Grief, or bereavement, counseling helps those in mourning process their feelings of grief. This support can be provided by specially trained psychologists, mental health counselors, social workers, nurses, and pastoral counselors. It is also available in self-help grief support groups. Talking about fears, regrets, and other feelings can bring a greater sense of peace than if grief is hidden or dismissed. The overall goal of grief counseling is to help the bereaved pass through the normal, natural grief process as they come to terms with their loss.
The National Cancer Institute identifies some of the additional goals of grief counseling as:
- Identifying and expressing feelings about the loss
- Learning to separate emotionally from the loved one and make decisions alone
- Understanding one’s own ways of coping
There is no “right” way of dealing with grief. It is complex and messy and takes as long as it takes. As time moves forward, the intensity usually lessens. But if months go by and the extreme emotions prevent you from moving on with your life, you may be experiencing complicated grief. About one in ten people who are bereaved experience complicated grief.
Signs of complicated grief include:
- Intense longing or yearning for the deceased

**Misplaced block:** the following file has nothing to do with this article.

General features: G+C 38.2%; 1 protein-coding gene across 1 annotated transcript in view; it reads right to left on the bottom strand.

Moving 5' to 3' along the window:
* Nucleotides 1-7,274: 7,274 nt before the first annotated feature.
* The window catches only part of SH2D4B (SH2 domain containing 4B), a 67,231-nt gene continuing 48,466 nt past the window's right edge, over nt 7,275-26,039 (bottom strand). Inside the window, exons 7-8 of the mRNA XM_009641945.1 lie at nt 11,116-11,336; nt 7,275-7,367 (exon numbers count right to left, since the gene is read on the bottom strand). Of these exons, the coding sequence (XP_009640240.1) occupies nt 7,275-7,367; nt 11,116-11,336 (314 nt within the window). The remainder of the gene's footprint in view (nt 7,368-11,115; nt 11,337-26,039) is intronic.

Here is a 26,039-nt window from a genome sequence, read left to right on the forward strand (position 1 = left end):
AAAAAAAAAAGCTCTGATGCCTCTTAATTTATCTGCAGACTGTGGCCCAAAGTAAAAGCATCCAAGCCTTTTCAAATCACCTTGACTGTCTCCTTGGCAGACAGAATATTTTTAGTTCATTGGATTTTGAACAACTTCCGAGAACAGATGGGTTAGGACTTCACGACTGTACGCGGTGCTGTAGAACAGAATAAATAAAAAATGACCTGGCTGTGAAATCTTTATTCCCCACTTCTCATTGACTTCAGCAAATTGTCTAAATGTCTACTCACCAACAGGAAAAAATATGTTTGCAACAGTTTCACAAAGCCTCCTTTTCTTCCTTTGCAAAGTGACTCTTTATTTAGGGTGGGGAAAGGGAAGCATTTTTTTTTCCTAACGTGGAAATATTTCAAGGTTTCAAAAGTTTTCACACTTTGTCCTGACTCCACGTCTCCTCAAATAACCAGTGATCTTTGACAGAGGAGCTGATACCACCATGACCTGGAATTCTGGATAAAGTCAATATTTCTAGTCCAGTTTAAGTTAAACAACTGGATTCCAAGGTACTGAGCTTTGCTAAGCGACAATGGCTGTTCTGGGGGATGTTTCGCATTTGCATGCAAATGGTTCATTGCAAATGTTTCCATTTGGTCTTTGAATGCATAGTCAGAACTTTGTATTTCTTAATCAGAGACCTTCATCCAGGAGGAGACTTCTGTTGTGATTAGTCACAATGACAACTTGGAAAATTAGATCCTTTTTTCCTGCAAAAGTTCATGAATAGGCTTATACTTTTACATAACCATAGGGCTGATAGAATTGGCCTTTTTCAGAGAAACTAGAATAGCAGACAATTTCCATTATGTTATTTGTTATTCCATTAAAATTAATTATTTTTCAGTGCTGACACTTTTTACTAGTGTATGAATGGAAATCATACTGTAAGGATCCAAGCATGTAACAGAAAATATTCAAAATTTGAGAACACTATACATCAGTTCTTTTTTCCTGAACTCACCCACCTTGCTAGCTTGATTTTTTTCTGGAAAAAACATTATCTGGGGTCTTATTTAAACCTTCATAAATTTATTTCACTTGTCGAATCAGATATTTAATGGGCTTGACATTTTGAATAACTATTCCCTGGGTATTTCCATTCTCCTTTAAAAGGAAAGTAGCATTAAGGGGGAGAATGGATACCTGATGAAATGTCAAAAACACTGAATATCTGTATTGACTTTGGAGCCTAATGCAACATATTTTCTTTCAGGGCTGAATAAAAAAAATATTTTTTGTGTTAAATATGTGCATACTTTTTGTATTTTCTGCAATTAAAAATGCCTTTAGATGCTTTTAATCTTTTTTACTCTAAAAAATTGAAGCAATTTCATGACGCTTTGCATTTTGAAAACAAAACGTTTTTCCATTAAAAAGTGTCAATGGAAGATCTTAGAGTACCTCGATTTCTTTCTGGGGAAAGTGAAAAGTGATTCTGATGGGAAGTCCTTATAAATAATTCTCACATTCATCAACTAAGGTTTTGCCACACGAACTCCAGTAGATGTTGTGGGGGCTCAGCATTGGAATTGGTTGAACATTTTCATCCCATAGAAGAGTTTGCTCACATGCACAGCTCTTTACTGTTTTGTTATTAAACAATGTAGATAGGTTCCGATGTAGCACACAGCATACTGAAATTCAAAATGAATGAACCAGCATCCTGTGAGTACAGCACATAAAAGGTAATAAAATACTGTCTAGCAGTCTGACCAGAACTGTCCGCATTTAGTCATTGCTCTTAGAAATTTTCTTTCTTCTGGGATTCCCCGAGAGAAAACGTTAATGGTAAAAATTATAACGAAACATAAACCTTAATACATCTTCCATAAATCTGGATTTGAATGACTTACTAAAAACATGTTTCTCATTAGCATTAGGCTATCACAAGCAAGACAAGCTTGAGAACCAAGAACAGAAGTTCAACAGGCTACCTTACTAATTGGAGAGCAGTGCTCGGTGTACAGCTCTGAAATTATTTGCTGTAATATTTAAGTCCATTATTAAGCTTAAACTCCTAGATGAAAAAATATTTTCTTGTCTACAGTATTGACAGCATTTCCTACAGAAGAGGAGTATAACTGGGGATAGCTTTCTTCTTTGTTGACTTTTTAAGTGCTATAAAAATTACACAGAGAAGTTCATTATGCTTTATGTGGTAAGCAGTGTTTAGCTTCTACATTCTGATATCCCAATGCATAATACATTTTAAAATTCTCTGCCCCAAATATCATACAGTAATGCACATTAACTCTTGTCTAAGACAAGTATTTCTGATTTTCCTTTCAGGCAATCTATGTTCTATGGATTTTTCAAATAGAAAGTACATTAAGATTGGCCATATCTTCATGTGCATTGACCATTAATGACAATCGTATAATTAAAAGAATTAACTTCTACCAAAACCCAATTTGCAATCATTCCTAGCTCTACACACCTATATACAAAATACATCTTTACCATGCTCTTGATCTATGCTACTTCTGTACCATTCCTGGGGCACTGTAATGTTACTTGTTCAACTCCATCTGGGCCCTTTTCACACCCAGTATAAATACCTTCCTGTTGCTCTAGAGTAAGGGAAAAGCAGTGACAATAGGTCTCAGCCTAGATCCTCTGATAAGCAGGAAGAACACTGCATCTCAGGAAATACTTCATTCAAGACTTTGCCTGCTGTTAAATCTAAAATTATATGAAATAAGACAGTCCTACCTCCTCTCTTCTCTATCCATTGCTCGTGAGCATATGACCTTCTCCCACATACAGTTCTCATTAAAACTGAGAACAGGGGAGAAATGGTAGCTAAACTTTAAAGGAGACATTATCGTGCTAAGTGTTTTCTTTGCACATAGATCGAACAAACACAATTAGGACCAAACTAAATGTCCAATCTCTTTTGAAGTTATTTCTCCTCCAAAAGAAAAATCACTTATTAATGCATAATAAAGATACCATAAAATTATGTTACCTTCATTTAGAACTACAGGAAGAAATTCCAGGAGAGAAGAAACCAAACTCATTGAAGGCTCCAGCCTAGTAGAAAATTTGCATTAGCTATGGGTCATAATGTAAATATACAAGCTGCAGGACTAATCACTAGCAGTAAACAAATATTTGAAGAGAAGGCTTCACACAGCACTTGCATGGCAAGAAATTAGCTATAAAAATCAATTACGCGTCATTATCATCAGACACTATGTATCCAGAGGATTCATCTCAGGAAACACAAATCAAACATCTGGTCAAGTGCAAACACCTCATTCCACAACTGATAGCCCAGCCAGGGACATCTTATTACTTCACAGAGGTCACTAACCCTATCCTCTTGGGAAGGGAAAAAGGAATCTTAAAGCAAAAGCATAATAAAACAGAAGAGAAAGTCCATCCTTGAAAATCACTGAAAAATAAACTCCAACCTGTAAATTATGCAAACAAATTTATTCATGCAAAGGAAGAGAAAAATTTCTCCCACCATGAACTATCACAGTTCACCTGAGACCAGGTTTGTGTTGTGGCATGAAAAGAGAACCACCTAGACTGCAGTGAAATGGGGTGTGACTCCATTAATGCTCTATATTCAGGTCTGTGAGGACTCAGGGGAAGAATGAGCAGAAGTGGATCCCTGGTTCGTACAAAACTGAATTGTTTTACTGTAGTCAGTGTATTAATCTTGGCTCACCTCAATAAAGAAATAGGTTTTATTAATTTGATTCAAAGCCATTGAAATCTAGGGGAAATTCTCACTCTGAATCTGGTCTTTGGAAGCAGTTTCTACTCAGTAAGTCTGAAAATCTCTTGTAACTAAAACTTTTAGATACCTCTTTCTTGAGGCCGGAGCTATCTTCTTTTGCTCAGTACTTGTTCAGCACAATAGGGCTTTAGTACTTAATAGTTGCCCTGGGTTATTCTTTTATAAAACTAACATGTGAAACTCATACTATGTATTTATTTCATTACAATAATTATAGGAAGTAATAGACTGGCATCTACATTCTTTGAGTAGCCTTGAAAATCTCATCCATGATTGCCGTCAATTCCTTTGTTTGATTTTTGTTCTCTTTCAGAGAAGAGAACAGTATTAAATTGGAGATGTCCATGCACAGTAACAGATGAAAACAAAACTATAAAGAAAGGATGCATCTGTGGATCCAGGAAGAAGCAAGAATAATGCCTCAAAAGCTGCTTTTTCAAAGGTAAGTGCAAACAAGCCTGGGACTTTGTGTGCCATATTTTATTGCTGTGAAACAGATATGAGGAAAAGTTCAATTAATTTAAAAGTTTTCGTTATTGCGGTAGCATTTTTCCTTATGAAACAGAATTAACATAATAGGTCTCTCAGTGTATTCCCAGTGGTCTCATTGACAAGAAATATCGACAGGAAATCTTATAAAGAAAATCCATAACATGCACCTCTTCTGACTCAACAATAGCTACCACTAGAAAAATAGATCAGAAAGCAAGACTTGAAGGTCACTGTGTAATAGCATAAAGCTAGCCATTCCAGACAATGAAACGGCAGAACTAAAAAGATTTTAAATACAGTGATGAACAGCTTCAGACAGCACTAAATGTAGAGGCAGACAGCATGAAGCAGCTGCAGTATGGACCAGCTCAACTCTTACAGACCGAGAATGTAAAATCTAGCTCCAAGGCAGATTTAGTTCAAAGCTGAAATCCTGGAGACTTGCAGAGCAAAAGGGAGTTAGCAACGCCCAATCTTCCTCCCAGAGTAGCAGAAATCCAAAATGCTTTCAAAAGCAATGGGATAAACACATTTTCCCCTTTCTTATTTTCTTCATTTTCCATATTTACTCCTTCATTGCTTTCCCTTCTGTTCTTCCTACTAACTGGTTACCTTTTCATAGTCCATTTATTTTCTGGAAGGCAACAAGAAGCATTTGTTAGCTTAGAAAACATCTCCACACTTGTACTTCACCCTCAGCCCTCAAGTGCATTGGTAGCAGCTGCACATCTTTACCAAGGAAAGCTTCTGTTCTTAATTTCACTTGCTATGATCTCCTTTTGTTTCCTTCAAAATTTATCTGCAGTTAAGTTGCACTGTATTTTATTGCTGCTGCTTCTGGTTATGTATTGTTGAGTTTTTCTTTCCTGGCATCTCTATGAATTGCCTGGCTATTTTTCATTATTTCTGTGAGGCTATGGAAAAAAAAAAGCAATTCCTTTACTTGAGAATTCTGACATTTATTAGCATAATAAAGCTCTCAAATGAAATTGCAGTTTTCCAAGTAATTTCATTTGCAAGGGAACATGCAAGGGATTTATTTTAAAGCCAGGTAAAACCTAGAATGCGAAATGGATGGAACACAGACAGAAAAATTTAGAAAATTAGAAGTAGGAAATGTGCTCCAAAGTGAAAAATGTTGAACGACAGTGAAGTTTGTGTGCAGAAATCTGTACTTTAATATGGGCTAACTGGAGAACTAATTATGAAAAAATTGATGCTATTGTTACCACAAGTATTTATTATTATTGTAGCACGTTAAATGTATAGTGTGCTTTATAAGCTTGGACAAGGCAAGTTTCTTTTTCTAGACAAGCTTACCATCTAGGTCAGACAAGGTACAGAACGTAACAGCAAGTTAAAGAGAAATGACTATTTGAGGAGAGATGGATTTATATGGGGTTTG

- Inability to accept the death
- Difficulty moving on with life
- A shattered worldview; loss of a sense of security and difficulty trusting others
- Intrusive thoughts and images about the death or loss
- Inability to carry out normal daily functions at work, school, or home
Treating complicated grief
When grief takes a turn for the worse and becomes complicated grief, it is important to seek help from a healthcare provider. Unfortunately, many people experiencing complicated grief do not seek help. If you or someone you know is struggling with the grieving process, please make an appointment with a healthcare provider. Help is available.
Treatment for complicated grief can include:
- Complicated grief therapy. This therapy is more specialized than grief counseling and helps with complicated grief. This form of therapy draws from cognitive behavioral therapy and trauma therapy.
- Medication. Some health professionals prescribe short-term medication to help alleviate anxiety and/or sleeplessness during grief. There is disagreement in the medical community about the usefulness of medication for grieving in the early stages. However, when grief triggers clinical depression, medication such as antidepressants can be helpful.
- Exposure-based treatment. One form of grief therapy is modeled on treatment for posttraumatic stress disorder. The idea is for the bereaved to recall the loved one’s death and also hold imaginary conversations with the deceased. Initial studies show this therapy to be more effective than regular talk therapy for some people. Researchers caution, however, that this therapy should only be done under the care of trained therapists.